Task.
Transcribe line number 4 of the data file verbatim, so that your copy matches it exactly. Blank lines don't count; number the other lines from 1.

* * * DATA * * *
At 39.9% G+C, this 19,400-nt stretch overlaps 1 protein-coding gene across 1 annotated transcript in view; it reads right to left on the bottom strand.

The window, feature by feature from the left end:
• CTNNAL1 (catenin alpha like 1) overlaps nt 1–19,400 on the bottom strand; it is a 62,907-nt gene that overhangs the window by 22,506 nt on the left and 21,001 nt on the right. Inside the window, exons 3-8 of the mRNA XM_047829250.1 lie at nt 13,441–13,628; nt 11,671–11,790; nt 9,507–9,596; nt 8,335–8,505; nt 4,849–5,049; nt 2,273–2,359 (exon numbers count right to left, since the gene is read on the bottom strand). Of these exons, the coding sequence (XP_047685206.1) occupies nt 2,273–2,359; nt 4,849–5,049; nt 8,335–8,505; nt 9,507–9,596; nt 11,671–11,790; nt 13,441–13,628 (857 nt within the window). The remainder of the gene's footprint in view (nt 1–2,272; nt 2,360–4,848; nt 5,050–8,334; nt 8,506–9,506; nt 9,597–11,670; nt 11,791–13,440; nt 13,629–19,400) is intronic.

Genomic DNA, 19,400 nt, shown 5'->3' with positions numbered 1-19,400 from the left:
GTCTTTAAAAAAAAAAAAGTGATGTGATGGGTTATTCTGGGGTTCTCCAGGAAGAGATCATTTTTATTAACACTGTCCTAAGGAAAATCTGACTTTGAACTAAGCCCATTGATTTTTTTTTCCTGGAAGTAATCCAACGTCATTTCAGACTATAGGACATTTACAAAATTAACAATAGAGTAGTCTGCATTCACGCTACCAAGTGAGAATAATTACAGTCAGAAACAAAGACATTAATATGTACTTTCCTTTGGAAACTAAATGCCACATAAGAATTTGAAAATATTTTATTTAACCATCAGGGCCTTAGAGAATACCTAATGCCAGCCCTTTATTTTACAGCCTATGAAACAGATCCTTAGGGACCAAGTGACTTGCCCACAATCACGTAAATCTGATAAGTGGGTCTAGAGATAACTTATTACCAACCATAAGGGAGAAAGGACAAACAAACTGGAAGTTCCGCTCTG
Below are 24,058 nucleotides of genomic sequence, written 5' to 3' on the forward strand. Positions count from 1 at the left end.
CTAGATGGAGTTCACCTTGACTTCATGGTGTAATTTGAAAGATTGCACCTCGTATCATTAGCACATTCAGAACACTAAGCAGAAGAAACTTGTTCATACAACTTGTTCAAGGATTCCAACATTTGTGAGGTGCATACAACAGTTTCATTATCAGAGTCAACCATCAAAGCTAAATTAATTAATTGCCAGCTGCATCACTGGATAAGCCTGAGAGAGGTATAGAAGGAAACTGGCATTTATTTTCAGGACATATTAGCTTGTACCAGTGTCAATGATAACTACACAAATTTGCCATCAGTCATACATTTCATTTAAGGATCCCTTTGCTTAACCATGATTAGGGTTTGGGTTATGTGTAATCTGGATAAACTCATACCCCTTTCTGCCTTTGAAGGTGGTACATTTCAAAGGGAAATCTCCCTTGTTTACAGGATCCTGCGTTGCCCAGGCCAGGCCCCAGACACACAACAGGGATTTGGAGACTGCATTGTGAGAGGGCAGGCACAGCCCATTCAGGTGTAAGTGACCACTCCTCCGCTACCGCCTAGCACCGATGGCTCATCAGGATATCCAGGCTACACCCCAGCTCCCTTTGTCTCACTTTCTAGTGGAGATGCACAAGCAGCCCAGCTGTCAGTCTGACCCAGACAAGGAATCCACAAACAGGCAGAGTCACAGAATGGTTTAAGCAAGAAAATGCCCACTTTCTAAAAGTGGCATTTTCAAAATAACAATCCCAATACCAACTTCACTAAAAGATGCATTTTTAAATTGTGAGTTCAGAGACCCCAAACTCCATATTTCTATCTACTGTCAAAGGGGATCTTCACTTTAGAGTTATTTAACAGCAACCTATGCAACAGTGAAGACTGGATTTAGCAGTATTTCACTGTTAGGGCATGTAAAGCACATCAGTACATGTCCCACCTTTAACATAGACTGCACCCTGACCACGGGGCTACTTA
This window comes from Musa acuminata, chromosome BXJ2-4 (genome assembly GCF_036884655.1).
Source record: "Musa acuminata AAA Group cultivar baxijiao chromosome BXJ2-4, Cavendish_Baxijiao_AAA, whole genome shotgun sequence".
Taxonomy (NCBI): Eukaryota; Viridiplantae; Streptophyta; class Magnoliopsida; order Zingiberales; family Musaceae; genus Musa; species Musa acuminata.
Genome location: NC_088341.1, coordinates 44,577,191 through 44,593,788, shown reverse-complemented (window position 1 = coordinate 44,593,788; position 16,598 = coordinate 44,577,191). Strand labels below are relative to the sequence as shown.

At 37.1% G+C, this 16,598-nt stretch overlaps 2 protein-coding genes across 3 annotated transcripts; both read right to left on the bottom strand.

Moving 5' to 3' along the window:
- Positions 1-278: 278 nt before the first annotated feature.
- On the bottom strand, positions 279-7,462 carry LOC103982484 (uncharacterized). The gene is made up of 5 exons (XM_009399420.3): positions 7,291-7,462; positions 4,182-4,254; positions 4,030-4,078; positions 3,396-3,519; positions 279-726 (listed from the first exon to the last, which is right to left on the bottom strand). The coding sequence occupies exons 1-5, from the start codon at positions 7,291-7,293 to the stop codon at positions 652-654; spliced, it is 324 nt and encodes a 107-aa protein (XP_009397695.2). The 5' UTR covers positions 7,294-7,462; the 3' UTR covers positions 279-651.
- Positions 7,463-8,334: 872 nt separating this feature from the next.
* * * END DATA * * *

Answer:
Genomic DNA, 19,400 nt, shown 5'->3' with positions numbered 1-19,400 from the left: